Bandwidth VS. Codec 101

Discussion in '3CX Phone System - General' started by cjammer, May 23, 2007.

  1. cjammer

    cjammer New Member

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    What bandwidth does each codec take? For a low speed circuit what would be the best Codec to use and why? Any info on codecs will be a BIG help.

    Thanks,

    Cjammer
     
  2. Costas3CX

    Costas3CX New Member

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    well from my understanding out of the codecs 3cx uses, GSM is the least bandwidth demanding at 16kbps or is it 13? Not too sure right now. The other two we are using are at 64kbps.
     
  3. cjammer

    cjammer New Member

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    Does one have better quality over the other?

    Cjammer
     
  4. Anonymous

    Anonymous Guest

    G711
    Sampling Rate: 8 Khz
    Bandwidth: 64 kbps
    Nominal Bandwidt: 87.2 kbps
    Payload size: 20 ms

    G.711u/a often refered to as u-law/a-law: where a-law is the European version and u-law the US/Japanese version

    The good:
    Designed to deliver precise transmission of speech
    Very low processing overheads

    The bad:
    Including overheads, uses >64kbps, thus at least 128kbps bandwidth in each direction is required


    GSM

    Sampling Rate: 8 Khz
    Bandwidth: 13 kbps
    Nominal Bandwidt: ? kbps
    Payload size: ? ms

    Same encoding as used in GSM mobile phones (though improved version are often used nowadays).

    The good:
    Relatively high compression ratio.

    Royalty free means it is available in many hardware and software platforms.


    Often mentioned but not used by 3cx is the G729

    Sampling Rate: 8 Khz
    Bandwidth: 8 kbps
    Nominal Bandwidt: 31.2 kbps
    Payload size: 20 ms

    The good:
    Excellent bandwidth utilisation for toll quality speech
    Performs well under random bit errors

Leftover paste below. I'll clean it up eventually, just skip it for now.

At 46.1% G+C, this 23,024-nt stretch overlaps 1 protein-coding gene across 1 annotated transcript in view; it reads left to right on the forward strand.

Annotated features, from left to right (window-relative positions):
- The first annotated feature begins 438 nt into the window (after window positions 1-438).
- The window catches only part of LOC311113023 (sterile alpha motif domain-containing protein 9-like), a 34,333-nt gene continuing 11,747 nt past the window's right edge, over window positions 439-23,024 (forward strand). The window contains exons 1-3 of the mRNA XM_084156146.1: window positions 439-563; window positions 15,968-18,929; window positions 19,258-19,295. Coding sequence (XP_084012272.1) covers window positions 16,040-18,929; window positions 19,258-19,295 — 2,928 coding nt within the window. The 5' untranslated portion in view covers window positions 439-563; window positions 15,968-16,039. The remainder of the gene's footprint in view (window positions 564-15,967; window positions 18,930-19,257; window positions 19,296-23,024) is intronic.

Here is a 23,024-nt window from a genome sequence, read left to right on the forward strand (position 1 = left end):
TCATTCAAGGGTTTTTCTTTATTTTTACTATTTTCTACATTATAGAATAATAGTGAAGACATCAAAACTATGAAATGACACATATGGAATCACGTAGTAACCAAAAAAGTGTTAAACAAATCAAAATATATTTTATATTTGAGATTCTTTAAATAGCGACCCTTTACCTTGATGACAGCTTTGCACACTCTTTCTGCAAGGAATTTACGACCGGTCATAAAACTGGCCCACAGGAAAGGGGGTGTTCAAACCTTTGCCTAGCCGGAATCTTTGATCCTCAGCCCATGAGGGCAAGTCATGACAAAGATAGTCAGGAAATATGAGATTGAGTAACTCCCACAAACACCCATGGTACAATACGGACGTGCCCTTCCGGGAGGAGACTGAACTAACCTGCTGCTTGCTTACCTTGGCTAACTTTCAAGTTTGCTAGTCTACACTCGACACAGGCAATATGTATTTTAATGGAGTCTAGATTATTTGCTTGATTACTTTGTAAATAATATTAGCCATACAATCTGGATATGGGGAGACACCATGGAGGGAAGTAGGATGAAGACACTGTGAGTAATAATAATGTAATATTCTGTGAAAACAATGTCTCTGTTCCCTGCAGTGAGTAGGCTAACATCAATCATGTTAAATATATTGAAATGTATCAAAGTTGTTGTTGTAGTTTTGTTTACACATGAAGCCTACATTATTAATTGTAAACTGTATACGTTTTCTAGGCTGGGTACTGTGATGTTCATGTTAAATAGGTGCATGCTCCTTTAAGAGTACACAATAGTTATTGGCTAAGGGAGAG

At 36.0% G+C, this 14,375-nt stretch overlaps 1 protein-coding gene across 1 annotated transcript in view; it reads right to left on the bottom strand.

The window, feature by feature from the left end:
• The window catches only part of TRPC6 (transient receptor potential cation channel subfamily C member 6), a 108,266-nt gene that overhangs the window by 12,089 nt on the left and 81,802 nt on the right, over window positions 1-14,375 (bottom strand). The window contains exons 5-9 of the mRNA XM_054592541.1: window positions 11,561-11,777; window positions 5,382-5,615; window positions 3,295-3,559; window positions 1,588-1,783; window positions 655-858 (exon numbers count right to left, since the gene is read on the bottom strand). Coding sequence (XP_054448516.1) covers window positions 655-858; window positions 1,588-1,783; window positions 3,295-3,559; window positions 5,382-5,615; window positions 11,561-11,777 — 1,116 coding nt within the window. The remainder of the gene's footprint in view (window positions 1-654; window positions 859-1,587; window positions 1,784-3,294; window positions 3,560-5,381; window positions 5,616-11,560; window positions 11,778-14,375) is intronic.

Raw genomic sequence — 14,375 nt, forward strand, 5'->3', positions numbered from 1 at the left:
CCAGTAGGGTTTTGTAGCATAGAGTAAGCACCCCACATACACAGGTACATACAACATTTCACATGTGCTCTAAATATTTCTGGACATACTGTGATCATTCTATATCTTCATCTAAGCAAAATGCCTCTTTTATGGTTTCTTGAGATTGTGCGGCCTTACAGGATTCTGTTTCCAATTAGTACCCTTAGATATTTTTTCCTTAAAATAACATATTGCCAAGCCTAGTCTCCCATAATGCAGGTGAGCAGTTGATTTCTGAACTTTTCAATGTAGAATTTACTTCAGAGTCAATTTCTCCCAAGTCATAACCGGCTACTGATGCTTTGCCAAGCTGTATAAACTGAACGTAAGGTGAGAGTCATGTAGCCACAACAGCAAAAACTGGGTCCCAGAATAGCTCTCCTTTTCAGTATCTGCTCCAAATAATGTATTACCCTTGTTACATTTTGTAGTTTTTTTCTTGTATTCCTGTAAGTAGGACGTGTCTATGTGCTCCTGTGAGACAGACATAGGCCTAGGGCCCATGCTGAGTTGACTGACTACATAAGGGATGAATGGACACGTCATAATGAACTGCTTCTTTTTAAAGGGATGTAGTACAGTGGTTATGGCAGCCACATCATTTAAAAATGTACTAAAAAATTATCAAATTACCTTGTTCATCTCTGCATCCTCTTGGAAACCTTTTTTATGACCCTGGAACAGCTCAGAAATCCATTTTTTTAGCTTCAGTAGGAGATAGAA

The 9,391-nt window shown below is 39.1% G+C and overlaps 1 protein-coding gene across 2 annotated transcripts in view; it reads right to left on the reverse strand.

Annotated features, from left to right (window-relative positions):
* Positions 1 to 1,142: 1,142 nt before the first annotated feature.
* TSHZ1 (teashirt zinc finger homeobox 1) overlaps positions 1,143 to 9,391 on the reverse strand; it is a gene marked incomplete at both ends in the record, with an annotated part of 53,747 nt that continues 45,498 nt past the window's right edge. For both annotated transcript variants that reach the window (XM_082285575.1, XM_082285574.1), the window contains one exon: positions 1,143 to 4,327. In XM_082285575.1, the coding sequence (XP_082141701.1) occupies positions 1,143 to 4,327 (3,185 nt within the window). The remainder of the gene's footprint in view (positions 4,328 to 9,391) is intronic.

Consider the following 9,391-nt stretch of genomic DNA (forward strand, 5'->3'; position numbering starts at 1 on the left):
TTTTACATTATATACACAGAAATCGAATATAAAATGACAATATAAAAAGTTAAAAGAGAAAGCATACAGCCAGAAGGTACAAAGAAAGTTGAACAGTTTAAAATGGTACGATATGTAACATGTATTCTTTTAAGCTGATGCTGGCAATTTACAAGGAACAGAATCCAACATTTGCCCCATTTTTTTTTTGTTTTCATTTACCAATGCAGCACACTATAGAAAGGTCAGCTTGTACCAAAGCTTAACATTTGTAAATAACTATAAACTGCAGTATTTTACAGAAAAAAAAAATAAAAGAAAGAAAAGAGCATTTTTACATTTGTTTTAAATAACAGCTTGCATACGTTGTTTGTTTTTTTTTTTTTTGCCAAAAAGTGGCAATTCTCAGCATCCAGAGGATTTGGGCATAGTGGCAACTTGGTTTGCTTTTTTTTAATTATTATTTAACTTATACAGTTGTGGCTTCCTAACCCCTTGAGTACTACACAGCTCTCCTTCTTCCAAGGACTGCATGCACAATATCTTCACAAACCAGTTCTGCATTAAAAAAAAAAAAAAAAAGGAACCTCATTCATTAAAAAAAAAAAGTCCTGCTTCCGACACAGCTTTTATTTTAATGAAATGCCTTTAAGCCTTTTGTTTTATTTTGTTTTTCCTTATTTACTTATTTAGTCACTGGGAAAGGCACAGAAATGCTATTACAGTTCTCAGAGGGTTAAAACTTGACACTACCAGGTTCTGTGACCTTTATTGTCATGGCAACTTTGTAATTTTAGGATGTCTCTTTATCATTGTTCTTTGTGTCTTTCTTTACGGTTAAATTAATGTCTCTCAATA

The bad:
    License required.

    Bandwidth

    • Bandwidth values represent the amount of data in the payload of the IP packets.
      Bandwidth values indicate the bandwidth in each direction - not the sum of upstream and downstream bandwidths.
      Bandwidth values assume continuous transmission of voice in both direction with no silence suppression.
      The 'nominal bandwidth' column indicates the typical Ethernet bandwidth one can expect the codec to use.

    Sampling Rate

    The sampling rate is the rate at which the analogue audio signal is sampled. Nyquist's Theorem states that in order to record a certain frequency, sampling must occur at at least twice that frequency. Thus, the higher the sampling rate, the greater the frequency range in the encoded audio stream. The human ear is capable of hearing from about 20Hz to about 20,000Hz. Typically, speech is around 100-4,000Hz. Thus, a sampling rate of at least 8kHz is required to accurately encode the human voice. Greater sampling rates will capture higher frequencies (this is useful, for example, if you are playing music down the phone), but will also increase bandwidth as there are more samples to encode and transmit.

    Payload Size

    The size of the payload of each encoded voice packet influences two things: lag and bandwidth. Every encoded packet that is sent incurs fixed bandwidth overheads (due to IP and other headers added to the data in the network). Thus, larger payloads incur a proportionately smaller overhead, thus reducing the nominal bandwidth utilisation. However, by using larger payloads, more audio (ie., a longer period of time) is required to construct a single packet, which in turn increases the amount of time it takes for even the beginning of the packet to reach the other end and be decoded, thus increasing the lag in the conversation. This is a typical trade-off in VoIP. Most codecs use payload sizes of 10-40ms.


    Well there you have it :).
     
  5. cjammer

    cjammer New Member

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    Thanks!!!!

    That is REALLY good information. That fills in a lot of the gaps I needed.

    This should be high on everyone's reading list that is new to VoIP

    Thanks Again!

    Cjammer
     

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